Everyday running is one thing. Racing is another.
That’s true in a lot of ways, not the least of which is a runner’s approach to hydration.
When I go on a long training run, I can structure it in lots of different ways. In a suburban setting, I can choose a route based on where there are drinking fountains or places to buy food and water. When I’m doing it on trails, I can take water purification tablets and make sure I run by streams, or I can do multiple loops or figure-8s that pass by my car so that I can reload on water.
But in a race, we need to work within the parameters of the course and the available aid stations and drop bags. And sometimes the distance between aid stations takes quite a while to cover, particularly in the later stages of the event.
For example, in the upcoming Black Canyon 100k, there are a couple stretches which, while they might not seem particularly long on fresh legs, are at a point in a race where I am likely to be hurting.
In particular, the 8.8 mile stretch between Black Canyon City and Cottonwood Gulch, as well as the 7.7 mile stretch between Table Mesa and Doe Spring, both come late in the day and have more climbing than other parts of the race. Each of these two segments is likely to take me at least 2 hours to cover, and probably closer to 2.5 (or more). Added to the challenges of that 8.8 mile stretch is that I’ll also need to carry some type of headlamp with me as I leave Black Canyon City because of where the drop bags are.
So even though I plan on carrying up to almost 55 ounces of fluid with me throughout the race, I’ll want more during those long stretches. In getting ready for this race I’ve read more than a few race reports where inadequate fluid intake was an issue. I don’t want to melt or shrivel up in the desert.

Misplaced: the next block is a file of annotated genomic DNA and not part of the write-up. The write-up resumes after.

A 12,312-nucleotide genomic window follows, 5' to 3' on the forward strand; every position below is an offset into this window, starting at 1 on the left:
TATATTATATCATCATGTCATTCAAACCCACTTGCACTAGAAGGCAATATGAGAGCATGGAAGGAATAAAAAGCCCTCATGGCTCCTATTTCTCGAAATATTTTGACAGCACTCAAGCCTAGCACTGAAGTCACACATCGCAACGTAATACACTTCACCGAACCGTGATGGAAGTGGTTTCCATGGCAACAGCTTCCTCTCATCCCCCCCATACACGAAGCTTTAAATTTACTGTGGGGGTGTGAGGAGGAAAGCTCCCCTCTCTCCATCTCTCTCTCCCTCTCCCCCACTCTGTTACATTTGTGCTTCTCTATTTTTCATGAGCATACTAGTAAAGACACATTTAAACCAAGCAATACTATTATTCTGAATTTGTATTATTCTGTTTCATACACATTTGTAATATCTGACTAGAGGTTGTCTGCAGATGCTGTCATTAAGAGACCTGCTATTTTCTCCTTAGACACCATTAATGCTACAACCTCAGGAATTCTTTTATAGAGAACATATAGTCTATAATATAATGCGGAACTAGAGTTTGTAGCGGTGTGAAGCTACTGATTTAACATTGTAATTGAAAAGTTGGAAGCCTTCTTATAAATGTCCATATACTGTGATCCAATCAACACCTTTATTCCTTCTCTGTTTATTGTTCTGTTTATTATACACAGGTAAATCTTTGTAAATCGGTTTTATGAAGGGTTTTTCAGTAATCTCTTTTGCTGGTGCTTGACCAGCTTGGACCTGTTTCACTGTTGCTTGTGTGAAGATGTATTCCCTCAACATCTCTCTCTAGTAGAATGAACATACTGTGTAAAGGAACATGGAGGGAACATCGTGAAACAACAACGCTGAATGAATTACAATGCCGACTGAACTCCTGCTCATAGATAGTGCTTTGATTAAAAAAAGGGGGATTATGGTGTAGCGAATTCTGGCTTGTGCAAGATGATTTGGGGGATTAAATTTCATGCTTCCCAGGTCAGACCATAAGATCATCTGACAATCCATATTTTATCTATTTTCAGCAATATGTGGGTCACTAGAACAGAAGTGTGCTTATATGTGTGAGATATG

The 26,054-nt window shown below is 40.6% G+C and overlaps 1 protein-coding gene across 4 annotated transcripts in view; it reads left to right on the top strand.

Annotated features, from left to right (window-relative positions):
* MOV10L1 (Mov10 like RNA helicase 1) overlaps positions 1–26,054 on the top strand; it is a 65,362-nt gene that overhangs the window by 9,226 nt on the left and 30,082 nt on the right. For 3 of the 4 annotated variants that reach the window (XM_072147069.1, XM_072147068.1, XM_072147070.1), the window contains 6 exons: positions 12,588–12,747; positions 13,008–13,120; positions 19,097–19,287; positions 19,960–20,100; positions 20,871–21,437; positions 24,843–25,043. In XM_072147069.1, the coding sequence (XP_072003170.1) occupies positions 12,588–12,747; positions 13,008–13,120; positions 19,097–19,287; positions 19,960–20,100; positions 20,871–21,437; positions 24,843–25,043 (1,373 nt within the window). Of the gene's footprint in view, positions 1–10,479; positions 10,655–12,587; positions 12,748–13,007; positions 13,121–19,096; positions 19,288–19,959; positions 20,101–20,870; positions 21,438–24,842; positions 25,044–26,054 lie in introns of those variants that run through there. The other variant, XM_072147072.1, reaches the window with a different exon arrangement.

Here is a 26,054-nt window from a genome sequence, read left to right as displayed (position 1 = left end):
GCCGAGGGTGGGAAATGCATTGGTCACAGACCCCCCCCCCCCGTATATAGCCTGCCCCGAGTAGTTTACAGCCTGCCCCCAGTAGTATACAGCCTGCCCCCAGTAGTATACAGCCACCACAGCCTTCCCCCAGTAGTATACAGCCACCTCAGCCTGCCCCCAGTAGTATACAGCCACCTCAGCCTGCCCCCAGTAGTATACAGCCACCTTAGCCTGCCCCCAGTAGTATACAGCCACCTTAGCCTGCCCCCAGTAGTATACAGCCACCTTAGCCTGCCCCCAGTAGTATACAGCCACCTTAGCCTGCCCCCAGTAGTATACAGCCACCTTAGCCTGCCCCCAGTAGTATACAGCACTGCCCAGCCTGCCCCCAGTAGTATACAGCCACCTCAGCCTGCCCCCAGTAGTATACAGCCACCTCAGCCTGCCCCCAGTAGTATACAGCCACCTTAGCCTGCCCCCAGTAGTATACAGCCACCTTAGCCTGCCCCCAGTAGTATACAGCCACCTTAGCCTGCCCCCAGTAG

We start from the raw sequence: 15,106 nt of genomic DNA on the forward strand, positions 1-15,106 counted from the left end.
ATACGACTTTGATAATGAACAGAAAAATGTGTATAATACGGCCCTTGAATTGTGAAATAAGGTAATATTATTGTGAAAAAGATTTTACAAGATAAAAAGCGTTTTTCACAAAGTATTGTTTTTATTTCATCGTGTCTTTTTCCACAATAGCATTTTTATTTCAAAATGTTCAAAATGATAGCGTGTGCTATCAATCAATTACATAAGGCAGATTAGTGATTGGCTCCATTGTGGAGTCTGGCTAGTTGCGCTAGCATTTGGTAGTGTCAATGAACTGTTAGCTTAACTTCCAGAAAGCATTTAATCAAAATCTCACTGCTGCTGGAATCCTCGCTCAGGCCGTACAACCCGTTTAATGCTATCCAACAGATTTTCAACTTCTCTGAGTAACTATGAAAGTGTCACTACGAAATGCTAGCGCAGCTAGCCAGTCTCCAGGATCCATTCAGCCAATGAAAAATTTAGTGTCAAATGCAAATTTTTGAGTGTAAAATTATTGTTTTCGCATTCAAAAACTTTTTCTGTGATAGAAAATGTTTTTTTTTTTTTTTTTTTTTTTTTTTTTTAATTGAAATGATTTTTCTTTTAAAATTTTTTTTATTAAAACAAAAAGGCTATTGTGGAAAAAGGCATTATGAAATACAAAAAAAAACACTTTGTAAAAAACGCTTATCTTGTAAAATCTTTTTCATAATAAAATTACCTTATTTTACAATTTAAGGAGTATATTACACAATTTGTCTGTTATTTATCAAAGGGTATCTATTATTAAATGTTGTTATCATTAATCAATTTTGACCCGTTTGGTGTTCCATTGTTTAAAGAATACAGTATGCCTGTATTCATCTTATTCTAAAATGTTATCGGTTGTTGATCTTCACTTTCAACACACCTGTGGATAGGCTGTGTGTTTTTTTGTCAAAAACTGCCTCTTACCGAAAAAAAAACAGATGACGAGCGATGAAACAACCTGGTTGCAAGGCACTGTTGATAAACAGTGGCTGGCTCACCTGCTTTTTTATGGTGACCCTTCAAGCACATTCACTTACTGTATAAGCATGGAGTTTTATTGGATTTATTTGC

Unfortunately, the pack I’m choosing to run with (the first version of the Anton Ultimate Direction pack) is pretty much maxed out at about 55 oz (1L bladder in the back and 2 of the new 12oz UD bottles up front). So for my two long stretches I’ll either need to switch to an entirely new larger bladder pack (which would be overkill for some of the other remaining course segments), or take on an additional method of carrying fluid for the two long stretches.
The first thing that came to my mind was to have a [disposable handheld] bottle in the drop bags at Black Canyon City and Table Mesa. Certainly an easy solution, but I HATE carrying things in my hands when my energy levels are low. (And I’d still need to carry a lighting source to have available for the end of the segment from Cottonwood Gulch to Table Mesa.)
So, I dug into my old gear and parts bin, and eventually came up with this:
- Old nylon Bison Belt (previously used during my rock climbing days to carry my chalk bag)
- Two small-bottle holsters that were cut from a $1.99 hydration belt (which was poorly designed and generally unusable).
- Two small bottles (approx 8 oz. and 10 oz.) from other pieces of discount gear that didn’t work out for me. The $1.99 hydration belt came with two 6 oz. bottles, which would have worked, but the larger bottles fit too, so why not boost the capacity?
- Energizer Vision HD+ Focus headlamp, removed from stretchy headband and threaded through the Bison Belt. 250 lumens and 6 hours of battery life on high (3 AAAs) (approx. $20 on Amazon).
- Because the bottles are small, there’s no noticeable bounce around my waist even when they’re full. The headlamp (now waistlamp) should be more than enough to get me through the dusk hours to my drop bag at Table Mesa, where I’ll be able to pick up a proper headlamp. I’d like to delay for a long as possible having to put additional mass around my head — carrying that mass around my waist will be less uncomfortable. (And, as a bonus, I’ll then have the waistlamp as a backup or supplemental light source for the final 11+ miles to the finish).
Are there any other folks out there who save their old gear, hoping for a time when inspiration strikes and they can put together something new and useful for an upcoming event?